She also wrote another very interesting blog entry about the genders entitled PW Survey Says (http://pubrants.blogspot.com/2009/03/pw-survey-says.html) about the differences between genders within the publishing industry itself (an industry, one will note, that is heavily female).

So I am one of those people who will look at a list of top 10 books without a single female on it and get suspicious. I am also the sort of person, who while waiting in the queue at the bookstore will pick up one of those impulse buy novelty books entitled "100 Books Men Must Read" and flip to the index where it is revealed but ONE female author is worthy of their attention.

And then I see comments like for the post of Ms. Skurnick's article that say that for women "to pretend they write as well as men is absurd" and I just have to go take a breath of fresh air.

So what do you guys see? Do we see this gender divide? More importantly, what can we do about it? Personally as a female author my goal is to simply be an "author" not anything attributed to my gender. But I have to say, it kind of makes me sad that I am seriously contemplating changing my name to either a male pseudonym or initials should my next work ever sell - just so that it isn't utterly distasteful to male readers (and especially as it is centred around a male protagonist and deals heavily with themes such as the father/son dynamic).

Thoughts?

Medievalist
11-07-2009, 06:29 AM
I mind less that there aren't women represented than I do the fact that you'd have to pay me to read any of the selected books.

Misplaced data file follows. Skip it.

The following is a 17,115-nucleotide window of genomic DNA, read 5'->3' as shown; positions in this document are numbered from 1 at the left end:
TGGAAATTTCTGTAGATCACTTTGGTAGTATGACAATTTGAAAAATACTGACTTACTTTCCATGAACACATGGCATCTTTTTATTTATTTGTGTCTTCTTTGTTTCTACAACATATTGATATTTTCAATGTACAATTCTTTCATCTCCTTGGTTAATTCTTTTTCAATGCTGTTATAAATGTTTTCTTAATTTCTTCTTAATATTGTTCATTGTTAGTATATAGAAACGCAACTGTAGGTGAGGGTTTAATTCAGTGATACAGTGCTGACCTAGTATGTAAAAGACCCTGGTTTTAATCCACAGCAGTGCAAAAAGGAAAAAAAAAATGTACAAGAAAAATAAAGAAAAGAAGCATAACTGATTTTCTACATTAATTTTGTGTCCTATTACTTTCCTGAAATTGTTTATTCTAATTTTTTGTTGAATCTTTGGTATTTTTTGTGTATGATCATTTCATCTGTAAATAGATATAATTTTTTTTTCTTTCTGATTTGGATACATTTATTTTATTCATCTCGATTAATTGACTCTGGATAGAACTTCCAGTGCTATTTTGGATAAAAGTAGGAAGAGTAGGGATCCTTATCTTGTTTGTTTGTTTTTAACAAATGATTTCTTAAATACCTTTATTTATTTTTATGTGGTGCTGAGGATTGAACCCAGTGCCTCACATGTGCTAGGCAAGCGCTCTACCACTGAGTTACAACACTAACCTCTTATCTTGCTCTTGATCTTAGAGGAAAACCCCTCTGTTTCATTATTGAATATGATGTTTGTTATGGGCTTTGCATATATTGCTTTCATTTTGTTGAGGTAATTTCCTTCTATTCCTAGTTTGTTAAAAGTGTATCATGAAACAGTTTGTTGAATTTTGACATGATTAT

What on earth were their criteria?

Matera the Mad
11-07-2009, 06:31 AM
:Soapbox: ! ! !

colealpaugh
11-07-2009, 06:45 AM
I mind less that there aren't women represented than I do the fact that you'd have to pay me to read any of the selected books.

What on earth were their criteria?

You're nuts if you'd pass on a book with a jacket reading, "Philosopher and motorcycle repair-shop owner Crawford extols the value of..."

I've waited my entire #@$% life for that book.


And I leafed through the Cheever bio because I was in school when he won the Pulitzer and it was a hot topic. But I'm stunned this book would even be considered as a PW Top 10. How can there not be some hidden agenda?



ETA: Mental Floss came out with their Top 10 today: 2009 (http://www.mentalfloss.com/blogs/archives/40063)
They are books I've read or would consider reading.

BigWords
11-07-2009, 06:49 AM
The bigger question that sprung to the forefront of my mind was the one about the PW list's relevance in an age of the internet, and a gazillion other lists counting down the books of the year. If they want people to question their credibility, that list would be a fine starting place...

backslashbaby
11-07-2009, 07:04 AM
You weren't aware that a penis emparts super writing skills to its owner? Sheesh, no wonder they say women are illogical!